We've covered HOA battles over statues and flags. Even playhouses for young children. But a baby kangaroo? Say it isn't so.
Nick and Jeni Dreis of Spring, Texas, took home the 6-month-old red kangaroo as a vocational training animal for their 16-year-old daughter Kala, who has Down syndrome. Kala became fast friends with the kangaroo, named Mike, who the Dreises were grooming to help disabled persons, ABC News reported.
But their local homeowners association refused to allow it.
On Feb. 20, the Dreis family received a letter from the Estates of Legends Ranch Homeowners Association, demanding that they "immediately remove the kangaroo from the property as it is not a household pet nor can it be maintained for any business purposes." The letter further instructed the Dreises to "correct the violation immediately."
When the press and public got wind of the situation, the Dreises were bombarded with support for the family from across the globe. So much so, that on March 1, the HOA reversed its position.
"The letter should never have been sent," Jeff Crilley of the Estates of Legends Ranch Homeowners Association told The Houston Chronicle. "They [HOA officials] were unaware that the kangaroo was being used for therapy purposes."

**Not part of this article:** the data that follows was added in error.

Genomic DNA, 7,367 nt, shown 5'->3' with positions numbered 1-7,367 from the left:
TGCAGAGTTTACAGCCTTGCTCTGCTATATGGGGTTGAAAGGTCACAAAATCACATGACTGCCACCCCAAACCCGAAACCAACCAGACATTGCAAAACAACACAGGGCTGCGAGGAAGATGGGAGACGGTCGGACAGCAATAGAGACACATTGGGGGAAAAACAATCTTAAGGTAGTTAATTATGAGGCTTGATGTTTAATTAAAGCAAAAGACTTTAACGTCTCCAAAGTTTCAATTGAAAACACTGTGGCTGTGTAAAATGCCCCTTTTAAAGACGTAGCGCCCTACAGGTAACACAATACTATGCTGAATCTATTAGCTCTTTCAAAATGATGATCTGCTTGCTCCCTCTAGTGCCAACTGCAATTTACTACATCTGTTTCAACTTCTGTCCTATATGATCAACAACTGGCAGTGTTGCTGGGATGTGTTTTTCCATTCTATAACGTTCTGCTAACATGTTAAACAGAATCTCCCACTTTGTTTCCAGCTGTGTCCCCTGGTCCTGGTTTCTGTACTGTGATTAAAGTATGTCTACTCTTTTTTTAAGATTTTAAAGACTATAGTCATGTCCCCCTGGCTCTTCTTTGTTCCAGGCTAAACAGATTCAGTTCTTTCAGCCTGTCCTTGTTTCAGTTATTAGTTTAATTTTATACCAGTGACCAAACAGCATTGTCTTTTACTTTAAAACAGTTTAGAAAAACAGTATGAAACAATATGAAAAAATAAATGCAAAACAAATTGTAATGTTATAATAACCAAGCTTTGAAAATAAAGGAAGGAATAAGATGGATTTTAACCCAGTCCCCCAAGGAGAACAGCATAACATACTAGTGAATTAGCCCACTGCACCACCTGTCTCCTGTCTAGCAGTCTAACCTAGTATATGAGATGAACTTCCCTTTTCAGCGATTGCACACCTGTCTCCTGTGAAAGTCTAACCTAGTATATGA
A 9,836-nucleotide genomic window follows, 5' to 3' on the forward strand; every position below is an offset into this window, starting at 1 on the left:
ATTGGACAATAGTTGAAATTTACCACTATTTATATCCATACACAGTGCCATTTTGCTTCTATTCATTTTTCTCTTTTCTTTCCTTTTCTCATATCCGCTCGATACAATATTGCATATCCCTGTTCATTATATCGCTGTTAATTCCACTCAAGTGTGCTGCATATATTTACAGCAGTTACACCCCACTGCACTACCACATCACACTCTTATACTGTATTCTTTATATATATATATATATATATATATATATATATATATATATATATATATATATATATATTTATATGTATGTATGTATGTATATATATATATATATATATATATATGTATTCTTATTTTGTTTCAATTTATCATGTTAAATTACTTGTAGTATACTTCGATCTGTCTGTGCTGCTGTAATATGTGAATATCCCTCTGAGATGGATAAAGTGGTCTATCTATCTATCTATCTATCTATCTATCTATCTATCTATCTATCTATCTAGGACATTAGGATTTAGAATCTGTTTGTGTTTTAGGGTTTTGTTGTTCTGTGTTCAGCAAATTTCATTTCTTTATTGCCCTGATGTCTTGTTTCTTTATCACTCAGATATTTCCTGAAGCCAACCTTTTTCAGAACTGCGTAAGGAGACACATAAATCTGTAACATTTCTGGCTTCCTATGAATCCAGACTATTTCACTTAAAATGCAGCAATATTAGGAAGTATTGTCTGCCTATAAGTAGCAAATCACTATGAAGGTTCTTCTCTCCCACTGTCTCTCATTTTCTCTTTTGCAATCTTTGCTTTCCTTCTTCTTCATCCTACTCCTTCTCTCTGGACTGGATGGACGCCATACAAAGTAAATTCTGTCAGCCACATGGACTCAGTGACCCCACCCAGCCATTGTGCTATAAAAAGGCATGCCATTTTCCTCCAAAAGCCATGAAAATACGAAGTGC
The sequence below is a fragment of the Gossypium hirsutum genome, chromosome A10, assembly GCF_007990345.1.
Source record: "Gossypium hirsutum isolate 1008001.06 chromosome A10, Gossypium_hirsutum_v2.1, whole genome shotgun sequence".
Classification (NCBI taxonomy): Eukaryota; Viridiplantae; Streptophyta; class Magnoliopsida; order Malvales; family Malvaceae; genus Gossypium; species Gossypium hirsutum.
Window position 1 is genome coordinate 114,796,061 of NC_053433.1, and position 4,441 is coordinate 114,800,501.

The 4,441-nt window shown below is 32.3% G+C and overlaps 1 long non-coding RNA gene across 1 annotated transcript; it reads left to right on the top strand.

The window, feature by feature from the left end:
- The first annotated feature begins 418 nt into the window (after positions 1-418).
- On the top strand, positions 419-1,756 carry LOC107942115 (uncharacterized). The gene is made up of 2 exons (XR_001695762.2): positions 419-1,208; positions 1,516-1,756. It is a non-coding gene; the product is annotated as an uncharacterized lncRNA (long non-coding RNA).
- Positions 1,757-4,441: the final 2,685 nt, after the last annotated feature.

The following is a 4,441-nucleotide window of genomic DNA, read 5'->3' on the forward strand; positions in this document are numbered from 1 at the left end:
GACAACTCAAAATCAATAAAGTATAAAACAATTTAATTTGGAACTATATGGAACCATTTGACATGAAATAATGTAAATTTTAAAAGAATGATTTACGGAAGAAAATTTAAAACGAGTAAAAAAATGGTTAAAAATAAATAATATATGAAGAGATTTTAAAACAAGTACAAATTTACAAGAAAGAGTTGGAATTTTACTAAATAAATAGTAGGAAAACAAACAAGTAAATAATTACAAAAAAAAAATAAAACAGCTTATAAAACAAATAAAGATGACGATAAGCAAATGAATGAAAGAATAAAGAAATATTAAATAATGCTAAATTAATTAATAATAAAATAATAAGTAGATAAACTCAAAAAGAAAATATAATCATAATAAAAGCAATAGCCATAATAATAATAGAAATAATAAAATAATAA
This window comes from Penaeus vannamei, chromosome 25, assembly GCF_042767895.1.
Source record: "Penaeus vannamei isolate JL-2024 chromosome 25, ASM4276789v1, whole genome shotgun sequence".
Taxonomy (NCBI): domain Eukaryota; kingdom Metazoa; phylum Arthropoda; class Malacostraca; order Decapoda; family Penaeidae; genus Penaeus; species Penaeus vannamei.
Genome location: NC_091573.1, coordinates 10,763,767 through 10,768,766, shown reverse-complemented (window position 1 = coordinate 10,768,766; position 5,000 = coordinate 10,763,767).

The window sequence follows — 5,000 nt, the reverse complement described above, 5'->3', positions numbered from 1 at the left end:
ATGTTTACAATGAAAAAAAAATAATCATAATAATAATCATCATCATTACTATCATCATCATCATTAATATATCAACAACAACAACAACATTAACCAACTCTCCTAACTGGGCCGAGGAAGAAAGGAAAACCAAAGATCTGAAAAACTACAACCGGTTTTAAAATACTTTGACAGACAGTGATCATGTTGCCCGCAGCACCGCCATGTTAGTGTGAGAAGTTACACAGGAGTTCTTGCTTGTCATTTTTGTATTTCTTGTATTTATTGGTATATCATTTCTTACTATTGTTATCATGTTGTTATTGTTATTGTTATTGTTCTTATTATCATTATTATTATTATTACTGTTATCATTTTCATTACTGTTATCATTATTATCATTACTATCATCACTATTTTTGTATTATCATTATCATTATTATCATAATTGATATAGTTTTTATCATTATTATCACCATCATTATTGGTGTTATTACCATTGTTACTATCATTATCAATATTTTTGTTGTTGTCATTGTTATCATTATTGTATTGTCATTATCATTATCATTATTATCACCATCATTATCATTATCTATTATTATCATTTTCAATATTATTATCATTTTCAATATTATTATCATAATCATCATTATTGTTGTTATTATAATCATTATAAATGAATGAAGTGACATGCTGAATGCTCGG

The outcome of this story is much more favorable than that of the Veloudis family in Lexington, Ky., whose medically-mandated playhouse, built for the physical development of their 3-year-old son Cooper, suffering from cerebral palsy, was similarly prohibited by their HOA.
Like the Dreises, the Veloudis' HOA demanded the playhouse be "removed" immediately, but despite support from the press and wider community, their HOA continues to stand by their decision that the playhouse "violates deed restrictions" and must be removed (though they may keep the playhouse "temporarily").
The relieved Dreis family plans to keep Mike for about a year before moving him to a wildlife park that they plan to build nearby.
"I'm thrilled," Jeni says of the HOA's decision. "I don't have any hard feelings, but I'm irritated that we had to go to this length in order to protect our rights."
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